Agreement on Fishing Opportunities for 2024 Reached by EU Member States

Today, the member states of the European Union (EU) have reached an agreement on fishing opportunities for marine fisheries in 2024. The agreement outlines the allowable catch for various fish stocks in the EU member states.


  1. Annual Fishing Agreements:
    • Each December, the EU negotiates agreements determining the amount of fish each member state can catch in European seas, known as fishing quotas.
    • Separate agreements are made with non-EU countries on fishing opportunities and access to each other’s waters.
  2. Key Species for the Netherlands:
    • For the Dutch fishing sector, species such as sole, plaice, herring, and horse mackerel are crucial.
    • Minister Piet Adema emphasizes the importance of balancing scientific advice for maintaining healthy fish stocks with considering the socio-economic impact on the fishing industry.
  3. Tong Fishery:
    • Negotiations between the EU Commission and the United Kingdom concluded on December 8.
    • An agreement stipulates a 60% reduction in tong (sole) fishing compared to 2023, aligning with scientific advice for the conservation of sole in the North Sea.
    • The Netherlands, along with other countries, calls for better consideration of socio-economic effects and urges the European Commission to address this.
  4. Eel Fishery:
    • The European eel population is in a critical state.
    • The closed period for eel remains unchanged for the Netherlands, including the current closed period from September to November and three additional months that the Netherlands can determine within specified conditions.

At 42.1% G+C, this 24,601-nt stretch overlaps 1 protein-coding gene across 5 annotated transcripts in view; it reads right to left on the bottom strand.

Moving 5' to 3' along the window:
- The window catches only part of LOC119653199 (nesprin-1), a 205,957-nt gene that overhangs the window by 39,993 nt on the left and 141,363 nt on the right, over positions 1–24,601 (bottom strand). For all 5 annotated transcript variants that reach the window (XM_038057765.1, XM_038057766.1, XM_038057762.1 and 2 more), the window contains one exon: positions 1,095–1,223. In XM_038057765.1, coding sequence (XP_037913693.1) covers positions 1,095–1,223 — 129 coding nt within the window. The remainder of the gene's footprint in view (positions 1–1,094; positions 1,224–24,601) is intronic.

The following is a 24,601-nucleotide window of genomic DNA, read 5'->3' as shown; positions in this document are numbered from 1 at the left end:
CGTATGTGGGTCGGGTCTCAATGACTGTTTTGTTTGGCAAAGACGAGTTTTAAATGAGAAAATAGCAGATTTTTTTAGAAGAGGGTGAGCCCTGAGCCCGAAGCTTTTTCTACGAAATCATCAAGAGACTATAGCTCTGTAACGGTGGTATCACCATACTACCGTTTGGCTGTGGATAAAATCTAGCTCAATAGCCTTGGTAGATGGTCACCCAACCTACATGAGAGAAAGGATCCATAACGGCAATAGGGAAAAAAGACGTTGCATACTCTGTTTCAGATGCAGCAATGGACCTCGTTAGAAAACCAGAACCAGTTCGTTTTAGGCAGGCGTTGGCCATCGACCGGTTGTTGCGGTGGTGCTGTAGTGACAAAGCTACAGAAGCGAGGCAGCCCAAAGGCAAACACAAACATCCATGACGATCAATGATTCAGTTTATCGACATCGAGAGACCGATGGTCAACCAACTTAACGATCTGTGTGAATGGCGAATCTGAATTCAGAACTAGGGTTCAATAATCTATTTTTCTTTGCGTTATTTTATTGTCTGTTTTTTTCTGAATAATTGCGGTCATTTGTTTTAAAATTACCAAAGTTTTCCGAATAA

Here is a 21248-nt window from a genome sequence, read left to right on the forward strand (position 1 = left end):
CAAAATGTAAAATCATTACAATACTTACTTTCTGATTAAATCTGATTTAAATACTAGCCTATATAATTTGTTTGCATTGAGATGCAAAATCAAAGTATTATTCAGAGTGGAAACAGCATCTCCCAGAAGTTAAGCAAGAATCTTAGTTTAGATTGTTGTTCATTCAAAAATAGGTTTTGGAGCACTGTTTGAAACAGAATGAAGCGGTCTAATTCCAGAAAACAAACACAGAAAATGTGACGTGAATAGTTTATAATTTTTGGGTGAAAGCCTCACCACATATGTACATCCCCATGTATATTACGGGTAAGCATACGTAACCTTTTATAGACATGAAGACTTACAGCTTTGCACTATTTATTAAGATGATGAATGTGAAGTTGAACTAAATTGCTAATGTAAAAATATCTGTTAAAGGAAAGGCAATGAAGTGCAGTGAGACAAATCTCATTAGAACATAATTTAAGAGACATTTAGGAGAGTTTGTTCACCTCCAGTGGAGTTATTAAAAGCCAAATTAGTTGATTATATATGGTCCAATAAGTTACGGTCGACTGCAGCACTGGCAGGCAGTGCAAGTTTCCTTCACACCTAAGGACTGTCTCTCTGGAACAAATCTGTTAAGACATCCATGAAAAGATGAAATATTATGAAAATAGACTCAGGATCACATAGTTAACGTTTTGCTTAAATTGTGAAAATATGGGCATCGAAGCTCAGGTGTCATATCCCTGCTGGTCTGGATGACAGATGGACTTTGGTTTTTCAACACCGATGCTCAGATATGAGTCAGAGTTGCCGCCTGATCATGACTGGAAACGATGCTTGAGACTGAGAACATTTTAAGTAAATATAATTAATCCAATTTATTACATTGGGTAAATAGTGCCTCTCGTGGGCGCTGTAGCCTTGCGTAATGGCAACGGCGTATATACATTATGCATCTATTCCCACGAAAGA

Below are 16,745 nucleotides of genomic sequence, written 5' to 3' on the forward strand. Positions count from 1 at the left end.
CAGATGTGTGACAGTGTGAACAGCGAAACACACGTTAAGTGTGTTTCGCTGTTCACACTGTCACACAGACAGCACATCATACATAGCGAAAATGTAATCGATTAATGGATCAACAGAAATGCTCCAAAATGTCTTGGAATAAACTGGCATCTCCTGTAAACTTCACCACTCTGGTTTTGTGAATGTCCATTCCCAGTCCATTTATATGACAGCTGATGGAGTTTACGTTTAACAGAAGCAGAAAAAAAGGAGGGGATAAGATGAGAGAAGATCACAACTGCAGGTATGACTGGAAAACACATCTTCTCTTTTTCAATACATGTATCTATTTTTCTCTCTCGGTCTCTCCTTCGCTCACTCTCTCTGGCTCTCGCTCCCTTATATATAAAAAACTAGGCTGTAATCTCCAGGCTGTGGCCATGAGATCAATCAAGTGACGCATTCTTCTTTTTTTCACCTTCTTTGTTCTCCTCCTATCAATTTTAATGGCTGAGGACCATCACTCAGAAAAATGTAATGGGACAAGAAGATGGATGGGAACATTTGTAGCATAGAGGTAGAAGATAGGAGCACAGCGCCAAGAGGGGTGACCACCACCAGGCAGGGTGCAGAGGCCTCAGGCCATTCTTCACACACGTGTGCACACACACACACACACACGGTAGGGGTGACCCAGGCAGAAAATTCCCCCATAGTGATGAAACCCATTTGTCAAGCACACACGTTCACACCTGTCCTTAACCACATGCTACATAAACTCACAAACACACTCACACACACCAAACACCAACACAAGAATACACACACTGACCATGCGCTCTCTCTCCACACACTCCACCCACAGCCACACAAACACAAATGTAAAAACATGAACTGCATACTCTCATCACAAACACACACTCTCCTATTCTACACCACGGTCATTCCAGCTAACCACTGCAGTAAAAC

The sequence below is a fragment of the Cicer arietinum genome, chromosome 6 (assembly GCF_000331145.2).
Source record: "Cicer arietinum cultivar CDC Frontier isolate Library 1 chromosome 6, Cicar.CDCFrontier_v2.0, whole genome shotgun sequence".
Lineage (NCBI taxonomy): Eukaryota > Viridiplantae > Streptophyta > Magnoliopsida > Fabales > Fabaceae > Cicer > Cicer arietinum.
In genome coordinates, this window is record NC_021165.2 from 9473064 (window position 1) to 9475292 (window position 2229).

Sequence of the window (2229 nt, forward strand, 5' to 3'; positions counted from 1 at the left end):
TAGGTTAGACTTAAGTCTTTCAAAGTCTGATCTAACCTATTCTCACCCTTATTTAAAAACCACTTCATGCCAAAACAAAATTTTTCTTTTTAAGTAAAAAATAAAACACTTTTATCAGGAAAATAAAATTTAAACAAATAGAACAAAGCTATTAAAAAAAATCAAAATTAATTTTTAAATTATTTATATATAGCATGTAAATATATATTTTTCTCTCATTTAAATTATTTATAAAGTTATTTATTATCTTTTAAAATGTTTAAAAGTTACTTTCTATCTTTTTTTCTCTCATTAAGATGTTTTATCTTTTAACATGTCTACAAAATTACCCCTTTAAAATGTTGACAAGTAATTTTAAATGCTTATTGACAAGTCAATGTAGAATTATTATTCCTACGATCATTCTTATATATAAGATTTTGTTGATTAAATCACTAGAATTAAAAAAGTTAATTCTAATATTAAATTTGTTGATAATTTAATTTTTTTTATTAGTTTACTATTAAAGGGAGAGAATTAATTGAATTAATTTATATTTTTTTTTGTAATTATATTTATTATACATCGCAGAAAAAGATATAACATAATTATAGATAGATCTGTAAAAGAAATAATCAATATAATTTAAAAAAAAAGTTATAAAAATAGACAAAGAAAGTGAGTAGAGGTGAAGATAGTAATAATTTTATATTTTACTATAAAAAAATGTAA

• Closed periods for glass eel catches are also set for 2024.
  5. Mackerel Fishery:
    • Due to the expiration of the EU’s Access Agreement with Norway, Denmark couldn’t fish its quota in Norwegian waters.
    • EU member states, including the Netherlands, reached new agreements, making previously unused mackerel fishing opportunities available.
    • This benefits Dutch fishermen, allowing them to catch more mackerel.
  6. Quota System:
    • The EU’s annual decisions on total catch quantities for the upcoming year are based on multi-year management plans and scientific advice from ICES (International Council for the Exploration of the Sea).
    • The Total Allowable Catch (TAC) for each stock is negotiated, and individual member states are then allocated quotas based on a fixed distribution key.

The outcomes of these negotiations play a crucial role in shaping the fishing industry’s activities and sustainability measures in European waters.